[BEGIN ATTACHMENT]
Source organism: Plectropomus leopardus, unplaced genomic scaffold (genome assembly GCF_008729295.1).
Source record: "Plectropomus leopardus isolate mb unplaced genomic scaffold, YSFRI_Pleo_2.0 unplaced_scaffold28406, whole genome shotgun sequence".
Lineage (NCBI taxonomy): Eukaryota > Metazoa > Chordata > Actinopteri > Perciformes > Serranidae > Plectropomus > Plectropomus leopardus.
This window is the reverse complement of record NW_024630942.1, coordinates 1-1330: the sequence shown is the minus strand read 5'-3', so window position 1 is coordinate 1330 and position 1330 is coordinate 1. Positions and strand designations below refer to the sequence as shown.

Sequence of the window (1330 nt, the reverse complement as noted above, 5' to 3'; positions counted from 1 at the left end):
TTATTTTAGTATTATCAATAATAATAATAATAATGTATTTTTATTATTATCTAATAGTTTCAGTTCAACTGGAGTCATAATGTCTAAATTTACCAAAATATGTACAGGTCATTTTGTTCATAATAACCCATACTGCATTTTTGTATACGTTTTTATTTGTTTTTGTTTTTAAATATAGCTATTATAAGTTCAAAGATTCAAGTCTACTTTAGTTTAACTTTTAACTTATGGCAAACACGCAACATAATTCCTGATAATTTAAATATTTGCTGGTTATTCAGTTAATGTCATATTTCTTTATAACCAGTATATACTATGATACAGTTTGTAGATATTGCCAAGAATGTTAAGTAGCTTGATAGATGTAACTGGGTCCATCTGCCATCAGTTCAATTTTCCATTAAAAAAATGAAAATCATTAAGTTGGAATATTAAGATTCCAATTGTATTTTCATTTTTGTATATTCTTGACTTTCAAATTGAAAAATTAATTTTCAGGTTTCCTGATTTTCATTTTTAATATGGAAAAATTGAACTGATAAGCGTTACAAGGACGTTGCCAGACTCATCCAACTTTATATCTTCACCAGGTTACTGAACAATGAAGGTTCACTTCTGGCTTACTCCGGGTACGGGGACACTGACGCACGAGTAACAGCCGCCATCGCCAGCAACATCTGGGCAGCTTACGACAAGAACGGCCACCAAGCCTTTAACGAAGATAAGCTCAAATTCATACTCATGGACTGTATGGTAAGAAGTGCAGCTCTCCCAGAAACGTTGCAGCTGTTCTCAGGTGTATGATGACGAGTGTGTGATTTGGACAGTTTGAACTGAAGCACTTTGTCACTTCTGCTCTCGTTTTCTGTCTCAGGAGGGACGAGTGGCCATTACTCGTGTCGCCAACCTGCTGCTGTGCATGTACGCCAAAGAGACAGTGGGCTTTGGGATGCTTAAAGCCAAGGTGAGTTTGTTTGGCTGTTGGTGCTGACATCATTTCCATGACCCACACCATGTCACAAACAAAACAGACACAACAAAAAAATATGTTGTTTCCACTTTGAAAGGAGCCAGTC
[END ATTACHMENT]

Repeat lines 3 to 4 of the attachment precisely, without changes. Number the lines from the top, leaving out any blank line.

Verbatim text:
Lineage (NCBI taxonomy): Eukaryota > Metazoa > Chordata > Actinopteri > Perciformes > Serranidae > Plectropomus > Plectropomus leopardus.
This window is the reverse complement of record NW_024630942.1, coordinates 1-1330: the sequence shown is the minus strand read 5'-3', so window position 1 is coordinate 1330 and position 1330 is coordinate 1. Positions and strand designations below refer to the sequence as shown.